Underlying challenges in India’s higher education system
India’s relatively weak inbound numbers also highlight challenges within India’s tertiary system – challenges that prompt so many Indians to study abroad. A recent British Council report paints a picture of a system beset by issues of quality in many of its institutions. It cites “a chronic shortage of faculty, poor quality teaching, outdated and rigid curricula and pedagogy, lack of accountability and quality assurance, and separation of research and teaching.” The report also notes issues regarding research capacity and innovation, pointing to low levels of PhD enrolments thus an insufficient number of talented researchers.
There are also concerns about the ability of Indian-schooled graduates to compete in the Indian and global economy. A recent report by Federation of Indian Chambers of Commerce and Industry (FICCI) and Ernst & Young (EY) – Higher Education in India: Moving towards global relevance and competitiveness – found that only a small proportion of Indian graduates were employable. It concluded that this low employability “is driven by factors like out-dated curricula, shortage of quality faculty, high student-teacher ratios, lack of institutional and industry linkages, and lack of autonomy to introduce new and innovative courses.”
The report establishes a goal for India to have 90% of graduates “readily employable” by 2030.
Growing demand continues to fuel outbound mobility
As we reported in 2014, Indian outbound mobility is driven by a supply-demand gap and concerns with quality in education, and the US remains a leading destination for Indian students. The US-based Council of Graduate Schools (CGS) reports that US graduate schools have seen dramatic increases in the number of admissions offers for Indian students over the last two years (25% more in 2013/2014 following a 27% increase in 2012/2013). And the Education Testing Service (ETS) reported that the Graduate Record Examination test volume in India for 2012 grew by approximately 30% compared to the prior year. Finally, the American Embassy in New Delhi reported that early data on student visa approvals to the US increased by a massive 50% from October 2012 through early 2013 compared to the same period in the previous year.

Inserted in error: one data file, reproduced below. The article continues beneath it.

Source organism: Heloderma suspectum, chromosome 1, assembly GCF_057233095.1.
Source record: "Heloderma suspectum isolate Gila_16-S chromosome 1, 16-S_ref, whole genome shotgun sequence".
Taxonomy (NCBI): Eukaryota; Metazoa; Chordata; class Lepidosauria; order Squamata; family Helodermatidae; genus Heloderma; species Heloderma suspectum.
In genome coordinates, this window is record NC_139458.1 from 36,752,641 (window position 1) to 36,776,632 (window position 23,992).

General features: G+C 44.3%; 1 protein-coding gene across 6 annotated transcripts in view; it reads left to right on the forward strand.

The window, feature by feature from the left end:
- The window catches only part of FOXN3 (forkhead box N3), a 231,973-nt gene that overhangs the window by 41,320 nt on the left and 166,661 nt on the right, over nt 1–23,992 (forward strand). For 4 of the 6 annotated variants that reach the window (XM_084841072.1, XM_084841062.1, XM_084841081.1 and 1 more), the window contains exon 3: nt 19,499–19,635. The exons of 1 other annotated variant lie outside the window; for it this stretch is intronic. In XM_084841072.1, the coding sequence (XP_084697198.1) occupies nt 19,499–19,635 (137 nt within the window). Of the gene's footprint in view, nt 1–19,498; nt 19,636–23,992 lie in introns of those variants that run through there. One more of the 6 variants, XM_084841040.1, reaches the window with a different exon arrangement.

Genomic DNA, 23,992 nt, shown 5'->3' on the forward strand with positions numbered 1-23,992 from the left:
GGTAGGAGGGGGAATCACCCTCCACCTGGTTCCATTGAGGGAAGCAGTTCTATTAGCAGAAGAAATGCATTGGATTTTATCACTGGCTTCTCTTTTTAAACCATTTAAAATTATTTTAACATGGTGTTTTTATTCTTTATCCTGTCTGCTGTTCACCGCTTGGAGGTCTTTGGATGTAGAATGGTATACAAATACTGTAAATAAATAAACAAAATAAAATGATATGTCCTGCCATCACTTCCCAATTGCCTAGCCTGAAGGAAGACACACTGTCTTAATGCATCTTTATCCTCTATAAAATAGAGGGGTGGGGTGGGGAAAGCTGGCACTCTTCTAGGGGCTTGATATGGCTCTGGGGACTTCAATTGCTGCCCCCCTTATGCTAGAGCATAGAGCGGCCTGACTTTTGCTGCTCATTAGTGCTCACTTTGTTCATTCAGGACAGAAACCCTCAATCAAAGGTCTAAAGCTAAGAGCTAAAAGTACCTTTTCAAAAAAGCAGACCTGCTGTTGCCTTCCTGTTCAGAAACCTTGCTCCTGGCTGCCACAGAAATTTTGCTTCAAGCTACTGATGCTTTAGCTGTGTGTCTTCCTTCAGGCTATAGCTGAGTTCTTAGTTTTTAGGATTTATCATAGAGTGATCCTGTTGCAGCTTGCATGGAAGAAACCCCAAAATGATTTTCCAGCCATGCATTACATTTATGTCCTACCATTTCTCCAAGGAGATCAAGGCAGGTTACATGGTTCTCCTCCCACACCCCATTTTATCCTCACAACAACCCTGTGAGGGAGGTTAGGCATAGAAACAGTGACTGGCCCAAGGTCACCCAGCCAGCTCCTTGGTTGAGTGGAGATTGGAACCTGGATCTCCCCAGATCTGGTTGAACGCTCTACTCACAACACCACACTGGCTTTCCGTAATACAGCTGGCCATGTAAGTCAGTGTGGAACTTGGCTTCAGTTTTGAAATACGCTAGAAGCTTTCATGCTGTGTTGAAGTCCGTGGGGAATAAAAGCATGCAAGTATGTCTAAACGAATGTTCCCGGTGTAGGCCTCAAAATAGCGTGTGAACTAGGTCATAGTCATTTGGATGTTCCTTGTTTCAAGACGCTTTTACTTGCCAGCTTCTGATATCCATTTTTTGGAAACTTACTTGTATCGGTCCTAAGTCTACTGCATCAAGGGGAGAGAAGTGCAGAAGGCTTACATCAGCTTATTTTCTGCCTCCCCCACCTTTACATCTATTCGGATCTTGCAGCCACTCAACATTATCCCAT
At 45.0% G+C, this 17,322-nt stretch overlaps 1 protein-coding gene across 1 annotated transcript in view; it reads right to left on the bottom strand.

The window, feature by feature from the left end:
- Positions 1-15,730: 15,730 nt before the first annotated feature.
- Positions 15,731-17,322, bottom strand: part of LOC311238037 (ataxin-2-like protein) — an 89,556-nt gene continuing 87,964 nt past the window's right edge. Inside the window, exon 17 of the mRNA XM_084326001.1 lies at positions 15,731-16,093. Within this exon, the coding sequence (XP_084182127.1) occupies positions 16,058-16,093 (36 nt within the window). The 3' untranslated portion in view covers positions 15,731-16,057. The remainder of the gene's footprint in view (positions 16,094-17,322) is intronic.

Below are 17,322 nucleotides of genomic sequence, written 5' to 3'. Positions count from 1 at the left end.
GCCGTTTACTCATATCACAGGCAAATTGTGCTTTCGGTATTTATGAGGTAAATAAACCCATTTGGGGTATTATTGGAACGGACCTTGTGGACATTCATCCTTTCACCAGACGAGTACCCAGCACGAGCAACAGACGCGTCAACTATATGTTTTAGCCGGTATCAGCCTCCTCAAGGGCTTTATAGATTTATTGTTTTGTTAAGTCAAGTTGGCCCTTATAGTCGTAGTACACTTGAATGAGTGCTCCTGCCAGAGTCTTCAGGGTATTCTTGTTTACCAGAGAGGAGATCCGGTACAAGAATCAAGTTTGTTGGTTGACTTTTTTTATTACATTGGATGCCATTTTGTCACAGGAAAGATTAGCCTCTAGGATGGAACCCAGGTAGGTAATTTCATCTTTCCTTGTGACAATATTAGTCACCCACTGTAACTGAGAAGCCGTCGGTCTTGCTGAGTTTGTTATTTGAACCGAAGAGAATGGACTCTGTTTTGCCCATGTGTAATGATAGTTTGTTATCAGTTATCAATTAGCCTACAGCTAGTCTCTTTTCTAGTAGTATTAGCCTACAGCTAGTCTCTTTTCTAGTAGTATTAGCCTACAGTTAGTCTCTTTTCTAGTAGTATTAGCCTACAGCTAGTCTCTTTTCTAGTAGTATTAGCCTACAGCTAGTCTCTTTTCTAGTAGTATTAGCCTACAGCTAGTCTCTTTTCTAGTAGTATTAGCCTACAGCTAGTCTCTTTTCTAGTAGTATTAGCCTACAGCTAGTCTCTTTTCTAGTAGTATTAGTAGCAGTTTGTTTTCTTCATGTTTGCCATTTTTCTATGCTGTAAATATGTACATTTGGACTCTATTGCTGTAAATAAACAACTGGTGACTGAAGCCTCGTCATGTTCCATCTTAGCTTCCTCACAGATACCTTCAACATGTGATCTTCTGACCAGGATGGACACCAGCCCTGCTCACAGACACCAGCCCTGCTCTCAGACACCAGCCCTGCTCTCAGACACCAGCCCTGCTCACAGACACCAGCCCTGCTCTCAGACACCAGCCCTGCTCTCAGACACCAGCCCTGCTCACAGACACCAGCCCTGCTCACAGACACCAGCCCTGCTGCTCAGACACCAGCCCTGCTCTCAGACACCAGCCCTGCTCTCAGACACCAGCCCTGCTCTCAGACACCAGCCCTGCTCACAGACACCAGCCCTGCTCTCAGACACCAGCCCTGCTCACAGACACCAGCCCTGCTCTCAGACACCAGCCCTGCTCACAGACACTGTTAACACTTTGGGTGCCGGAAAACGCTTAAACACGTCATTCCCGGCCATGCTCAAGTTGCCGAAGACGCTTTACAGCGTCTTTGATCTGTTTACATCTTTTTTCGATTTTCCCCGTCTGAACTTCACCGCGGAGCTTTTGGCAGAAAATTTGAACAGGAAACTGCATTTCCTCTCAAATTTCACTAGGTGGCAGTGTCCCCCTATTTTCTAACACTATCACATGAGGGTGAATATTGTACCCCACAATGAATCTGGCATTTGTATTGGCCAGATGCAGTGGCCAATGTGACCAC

In Australia, the number of Indian students is also on an upswing. The director of the Victorian Government Business Office in Bangalore, Annie Santhana, recently told University World News that, “In September 2014 over 50,000 Indian students enrolled across Australia, of which half (25,000) are enrolled in Victoria,” contributing to a 20% increase of Indian students to Victoria alone. Similarly, the latest industry statistics from Australia report a 29.3% increase in Indian enrolment year-to-date November 2014 (compared to the same period in 2013). And forecasts indicate that the number of Indian students in Australia will continue to grow substantially in coming years.
In New Zealand, meanwhile, India remains a key market, particularly for the Private Training Establishment (PTE) sector, according to a recent market profile by Education New Zealand. India is New Zealand’s second-largest and fastest-growing source country for international students – thanks in part to New Zealand’s marketing and media efforts. Overall, there are almost 12,000 Indian students in New Zealand, two-thirds of whom study in the PTE sector.
Will India emerge as a regional destination?
With the current push to expand and improve India’s domestic education system, it’s possible that before long, India will join a growing number of Asian education hubs in presenting new study abroad options for foreign students. Already collaborating with many other nations in business and trade, already a formidable economic power, India seems poised to push its education system forward to the point it becomes yet one more way it connects to the rest of the world. And as the British Council observes, Indian institutions will be “looking globally for partners” as they expand to accommodate domestic demand and improve to the point where they can attract and accommodate greater numbers of international students.